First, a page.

Speaking from experience, we marketers could spend hours looking at web traffic patterns and search query volume. And, although this data is no doubt useful, it may not be the most important or relevant information to your unique business objectives. What data do your teams actually need in order to effectuate positive change?

Can staff easily make sense of the data?

Just because you have the right data, it doesn’t mean that it’s actionable. Scrolling through hundreds of rows of records is not a smart use of anyone’s time. A better approach leverages business intelligence dashboards that bring your data to life. Simplify data exploration and free up more time for value-added activities.  

Do we have the right mix of technology?

We live in an age when there’s an app for just about every need. Trouble is, each app creates a disparate data set that must be integrated back to your main source of truth. Encourage staff to routinely review their tech stacks and look for integration opportunities or, better yet, consolidation opportunities. Fewer systems lead to fewer integrations, and fewer integrations create less data confusion. A unified platform for sales and marketing is certainly one of the best solutions for consolidating and aligning data, processes, and people. With a unified CRM for sales and marketing, all customer data and processes are automatically aligned in real time, eliminating the need to clean, organize, and sync data — saving you time, money, and effort.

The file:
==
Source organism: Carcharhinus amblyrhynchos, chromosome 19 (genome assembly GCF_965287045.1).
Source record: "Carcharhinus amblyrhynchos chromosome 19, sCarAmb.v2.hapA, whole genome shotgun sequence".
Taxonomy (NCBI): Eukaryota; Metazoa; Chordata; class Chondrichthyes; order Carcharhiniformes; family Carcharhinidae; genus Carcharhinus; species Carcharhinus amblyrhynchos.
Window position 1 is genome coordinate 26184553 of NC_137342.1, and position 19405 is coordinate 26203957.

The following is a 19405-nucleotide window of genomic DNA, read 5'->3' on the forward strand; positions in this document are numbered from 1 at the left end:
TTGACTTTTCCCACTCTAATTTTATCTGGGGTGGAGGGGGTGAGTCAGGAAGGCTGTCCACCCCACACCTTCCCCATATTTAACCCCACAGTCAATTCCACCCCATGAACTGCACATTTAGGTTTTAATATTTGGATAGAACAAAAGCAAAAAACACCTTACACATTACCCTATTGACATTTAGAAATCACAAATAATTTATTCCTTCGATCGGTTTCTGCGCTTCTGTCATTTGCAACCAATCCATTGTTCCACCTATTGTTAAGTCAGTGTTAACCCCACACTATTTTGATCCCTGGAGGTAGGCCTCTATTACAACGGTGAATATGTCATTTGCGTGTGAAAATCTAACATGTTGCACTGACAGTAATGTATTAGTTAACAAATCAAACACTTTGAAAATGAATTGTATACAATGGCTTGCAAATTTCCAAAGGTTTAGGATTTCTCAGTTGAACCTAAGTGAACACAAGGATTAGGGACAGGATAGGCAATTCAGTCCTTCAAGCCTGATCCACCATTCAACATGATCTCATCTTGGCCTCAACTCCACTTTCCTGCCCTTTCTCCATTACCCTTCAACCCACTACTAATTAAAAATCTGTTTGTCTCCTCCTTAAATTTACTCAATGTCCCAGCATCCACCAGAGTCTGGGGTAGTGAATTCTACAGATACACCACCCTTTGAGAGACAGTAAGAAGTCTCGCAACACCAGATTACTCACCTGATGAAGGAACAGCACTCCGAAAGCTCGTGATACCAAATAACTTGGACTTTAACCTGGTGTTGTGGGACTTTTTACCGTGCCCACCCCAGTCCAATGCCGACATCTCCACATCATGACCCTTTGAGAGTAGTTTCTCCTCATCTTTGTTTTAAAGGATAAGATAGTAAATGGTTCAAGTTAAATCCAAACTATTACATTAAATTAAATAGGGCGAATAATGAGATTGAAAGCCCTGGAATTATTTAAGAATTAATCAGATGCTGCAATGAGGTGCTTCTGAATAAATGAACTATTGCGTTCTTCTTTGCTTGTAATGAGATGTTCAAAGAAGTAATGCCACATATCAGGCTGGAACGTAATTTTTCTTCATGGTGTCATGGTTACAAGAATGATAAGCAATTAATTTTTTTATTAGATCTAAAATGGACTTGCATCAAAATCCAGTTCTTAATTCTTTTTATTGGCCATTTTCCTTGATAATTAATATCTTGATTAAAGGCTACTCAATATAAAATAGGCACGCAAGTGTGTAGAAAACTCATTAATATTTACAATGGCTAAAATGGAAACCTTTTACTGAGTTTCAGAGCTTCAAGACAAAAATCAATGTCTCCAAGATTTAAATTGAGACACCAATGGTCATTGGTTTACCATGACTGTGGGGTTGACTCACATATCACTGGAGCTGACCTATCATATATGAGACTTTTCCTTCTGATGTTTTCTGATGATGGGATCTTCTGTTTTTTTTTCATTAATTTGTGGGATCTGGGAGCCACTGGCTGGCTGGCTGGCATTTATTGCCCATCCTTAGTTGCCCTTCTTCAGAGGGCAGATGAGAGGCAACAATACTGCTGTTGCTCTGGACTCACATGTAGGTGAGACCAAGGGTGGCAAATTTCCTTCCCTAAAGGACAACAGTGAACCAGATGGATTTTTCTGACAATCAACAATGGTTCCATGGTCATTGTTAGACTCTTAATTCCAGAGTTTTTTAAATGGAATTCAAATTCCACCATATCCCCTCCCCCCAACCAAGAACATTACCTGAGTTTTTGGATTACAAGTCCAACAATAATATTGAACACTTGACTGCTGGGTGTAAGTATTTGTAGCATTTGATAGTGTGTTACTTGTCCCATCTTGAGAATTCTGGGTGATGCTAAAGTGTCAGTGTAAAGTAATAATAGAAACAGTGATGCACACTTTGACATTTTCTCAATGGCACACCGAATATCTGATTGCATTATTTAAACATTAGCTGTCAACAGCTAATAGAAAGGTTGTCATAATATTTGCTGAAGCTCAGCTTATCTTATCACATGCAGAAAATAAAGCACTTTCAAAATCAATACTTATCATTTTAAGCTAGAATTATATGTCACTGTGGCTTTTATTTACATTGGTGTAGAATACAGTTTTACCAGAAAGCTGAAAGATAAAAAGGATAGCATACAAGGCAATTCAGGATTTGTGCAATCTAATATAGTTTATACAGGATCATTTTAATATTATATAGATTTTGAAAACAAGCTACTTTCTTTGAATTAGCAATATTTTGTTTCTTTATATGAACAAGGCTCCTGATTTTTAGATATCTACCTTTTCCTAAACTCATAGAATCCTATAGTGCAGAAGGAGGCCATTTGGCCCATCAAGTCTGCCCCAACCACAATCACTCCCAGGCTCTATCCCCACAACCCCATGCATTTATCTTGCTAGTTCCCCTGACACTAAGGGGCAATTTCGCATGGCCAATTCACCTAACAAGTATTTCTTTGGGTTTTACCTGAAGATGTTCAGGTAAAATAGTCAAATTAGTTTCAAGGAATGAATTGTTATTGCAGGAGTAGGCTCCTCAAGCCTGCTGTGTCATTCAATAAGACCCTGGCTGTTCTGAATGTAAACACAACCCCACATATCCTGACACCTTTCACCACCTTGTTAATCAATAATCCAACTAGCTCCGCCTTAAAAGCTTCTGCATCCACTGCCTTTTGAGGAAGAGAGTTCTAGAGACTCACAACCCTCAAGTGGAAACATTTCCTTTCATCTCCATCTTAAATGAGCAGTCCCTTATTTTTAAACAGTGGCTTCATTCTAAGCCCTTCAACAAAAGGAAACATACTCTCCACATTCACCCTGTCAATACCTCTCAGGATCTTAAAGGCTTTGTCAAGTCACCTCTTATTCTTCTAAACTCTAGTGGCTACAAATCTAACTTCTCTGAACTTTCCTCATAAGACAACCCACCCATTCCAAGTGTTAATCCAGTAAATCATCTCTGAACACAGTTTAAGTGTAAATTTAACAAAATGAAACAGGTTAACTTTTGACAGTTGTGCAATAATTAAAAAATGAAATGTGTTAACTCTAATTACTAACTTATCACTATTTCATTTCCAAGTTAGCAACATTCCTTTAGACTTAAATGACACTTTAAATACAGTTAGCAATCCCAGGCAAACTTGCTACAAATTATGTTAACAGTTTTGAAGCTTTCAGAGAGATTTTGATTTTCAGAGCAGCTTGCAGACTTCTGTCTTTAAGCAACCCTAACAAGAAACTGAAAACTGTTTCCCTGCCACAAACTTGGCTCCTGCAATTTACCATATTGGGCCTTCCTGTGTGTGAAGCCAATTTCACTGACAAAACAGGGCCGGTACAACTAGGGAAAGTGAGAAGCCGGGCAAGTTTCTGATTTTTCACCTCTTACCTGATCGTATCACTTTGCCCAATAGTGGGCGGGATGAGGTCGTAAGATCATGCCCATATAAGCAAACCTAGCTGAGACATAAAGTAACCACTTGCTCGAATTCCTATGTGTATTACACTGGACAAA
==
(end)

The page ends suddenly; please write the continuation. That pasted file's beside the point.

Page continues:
Nourish your business with greater alignment

Your sales and marketing teams are hungry for greater alignment. It’s time to feed their appetite by taking a more proactive approach. 

Check out these additional resources about sales and marketing alignment: